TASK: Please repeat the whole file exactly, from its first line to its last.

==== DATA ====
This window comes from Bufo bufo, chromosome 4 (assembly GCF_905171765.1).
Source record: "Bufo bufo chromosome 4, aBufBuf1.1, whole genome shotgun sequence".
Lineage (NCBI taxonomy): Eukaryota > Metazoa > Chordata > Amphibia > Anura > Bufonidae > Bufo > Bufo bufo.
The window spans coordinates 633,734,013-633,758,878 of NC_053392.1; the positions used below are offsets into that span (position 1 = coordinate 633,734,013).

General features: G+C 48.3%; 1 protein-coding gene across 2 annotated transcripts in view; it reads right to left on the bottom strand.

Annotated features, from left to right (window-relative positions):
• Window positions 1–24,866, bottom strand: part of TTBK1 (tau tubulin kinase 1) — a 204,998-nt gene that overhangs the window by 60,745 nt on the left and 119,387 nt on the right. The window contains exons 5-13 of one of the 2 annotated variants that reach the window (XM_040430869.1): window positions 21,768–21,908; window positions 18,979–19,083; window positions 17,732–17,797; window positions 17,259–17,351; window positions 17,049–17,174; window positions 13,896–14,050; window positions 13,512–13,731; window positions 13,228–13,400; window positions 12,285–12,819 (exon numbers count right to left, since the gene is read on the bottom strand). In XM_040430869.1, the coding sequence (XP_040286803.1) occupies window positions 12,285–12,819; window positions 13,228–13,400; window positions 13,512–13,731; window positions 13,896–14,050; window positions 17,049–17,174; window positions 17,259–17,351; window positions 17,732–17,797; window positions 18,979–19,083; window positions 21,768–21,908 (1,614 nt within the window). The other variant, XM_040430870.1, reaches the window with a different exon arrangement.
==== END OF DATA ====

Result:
This window comes from Bufo bufo, chromosome 4 (assembly GCF_905171765.1).
Source record: "Bufo bufo chromosome 4, aBufBuf1.1, whole genome shotgun sequence".
Lineage (NCBI taxonomy): Eukaryota > Metazoa > Chordata > Amphibia > Anura > Bufonidae > Bufo > Bufo bufo.
The window spans coordinates 633,734,013-633,758,878 of NC_053392.1; the positions used below are offsets into that span (position 1 = coordinate 633,734,013).

General features: G+C 48.3%; 1 protein-coding gene across 2 annotated transcripts in view; it reads right to left on the bottom strand.

Annotated features, from left to right (window-relative positions):
• Window positions 1–24,866, bottom strand: part of TTBK1 (tau tubulin kinase 1) — a 204,998-nt gene that overhangs the window by 60,745 nt on the left and 119,387 nt on the right. The window contains exons 5-13 of one of the 2 annotated variants that reach the window (XM_040430869.1): window positions 21,768–21,908; window positions 18,979–19,083; window positions 17,732–17,797; window positions 17,259–17,351; window positions 17,049–17,174; window positions 13,896–14,050; window positions 13,512–13,731; window positions 13,228–13,400; window positions 12,285–12,819 (exon numbers count right to left, since the gene is read on the bottom strand). In XM_040430869.1, the coding sequence (XP_040286803.1) occupies window positions 12,285–12,819; window positions 13,228–13,400; window positions 13,512–13,731; window positions 13,896–14,050; window positions 17,049–17,174; window positions 17,259–17,351; window positions 17,732–17,797; window positions 18,979–19,083; window positions 21,768–21,908 (1,614 nt within the window). The other variant, XM_040430870.1, reaches the window with a different exon arrangement.